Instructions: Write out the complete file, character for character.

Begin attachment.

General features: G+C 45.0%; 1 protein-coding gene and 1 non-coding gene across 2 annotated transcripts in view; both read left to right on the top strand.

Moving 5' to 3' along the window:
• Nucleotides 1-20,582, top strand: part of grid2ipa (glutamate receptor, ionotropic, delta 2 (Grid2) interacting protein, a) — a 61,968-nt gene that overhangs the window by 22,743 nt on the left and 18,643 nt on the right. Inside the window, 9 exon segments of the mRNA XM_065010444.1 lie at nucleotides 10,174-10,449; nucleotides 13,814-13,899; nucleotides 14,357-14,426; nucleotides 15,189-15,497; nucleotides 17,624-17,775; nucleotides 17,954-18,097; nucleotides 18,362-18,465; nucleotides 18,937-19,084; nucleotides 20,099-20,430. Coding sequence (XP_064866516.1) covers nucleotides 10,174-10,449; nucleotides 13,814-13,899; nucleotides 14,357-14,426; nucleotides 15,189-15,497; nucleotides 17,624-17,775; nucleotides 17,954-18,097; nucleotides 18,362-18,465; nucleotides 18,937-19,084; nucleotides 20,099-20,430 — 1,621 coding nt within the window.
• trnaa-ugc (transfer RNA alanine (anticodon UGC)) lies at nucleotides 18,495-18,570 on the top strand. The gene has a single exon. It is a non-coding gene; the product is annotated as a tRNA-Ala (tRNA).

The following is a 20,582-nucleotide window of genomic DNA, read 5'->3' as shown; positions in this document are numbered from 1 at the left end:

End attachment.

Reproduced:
General features: G+C 45.0%; 1 protein-coding gene and 1 non-coding gene across 2 annotated transcripts in view; both read left to right on the top strand.

Moving 5' to 3' along the window:
• Nucleotides 1-20,582, top strand: part of grid2ipa (glutamate receptor, ionotropic, delta 2 (Grid2) interacting protein, a) — a 61,968-nt gene that overhangs the window by 22,743 nt on the left and 18,643 nt on the right. Inside the window, 9 exon segments of the mRNA XM_065010444.1 lie at nucleotides 10,174-10,449; nucleotides 13,814-13,899; nucleotides 14,357-14,426; nucleotides 15,189-15,497; nucleotides 17,624-17,775; nucleotides 17,954-18,097; nucleotides 18,362-18,465; nucleotides 18,937-19,084; nucleotides 20,099-20,430. Coding sequence (XP_064866516.1) covers nucleotides 10,174-10,449; nucleotides 13,814-13,899; nucleotides 14,357-14,426; nucleotides 15,189-15,497; nucleotides 17,624-17,775; nucleotides 17,954-18,097; nucleotides 18,362-18,465; nucleotides 18,937-19,084; nucleotides 20,099-20,430 — 1,621 coding nt within the window.
• trnaa-ugc (transfer RNA alanine (anticodon UGC)) lies at nucleotides 18,495-18,570 on the top strand. The gene has a single exon. It is a non-coding gene; the product is annotated as a tRNA-Ala (tRNA).

The following is a 20,582-nucleotide window of genomic DNA, read 5'->3' as shown; positions in this document are numbered from 1 at the left end: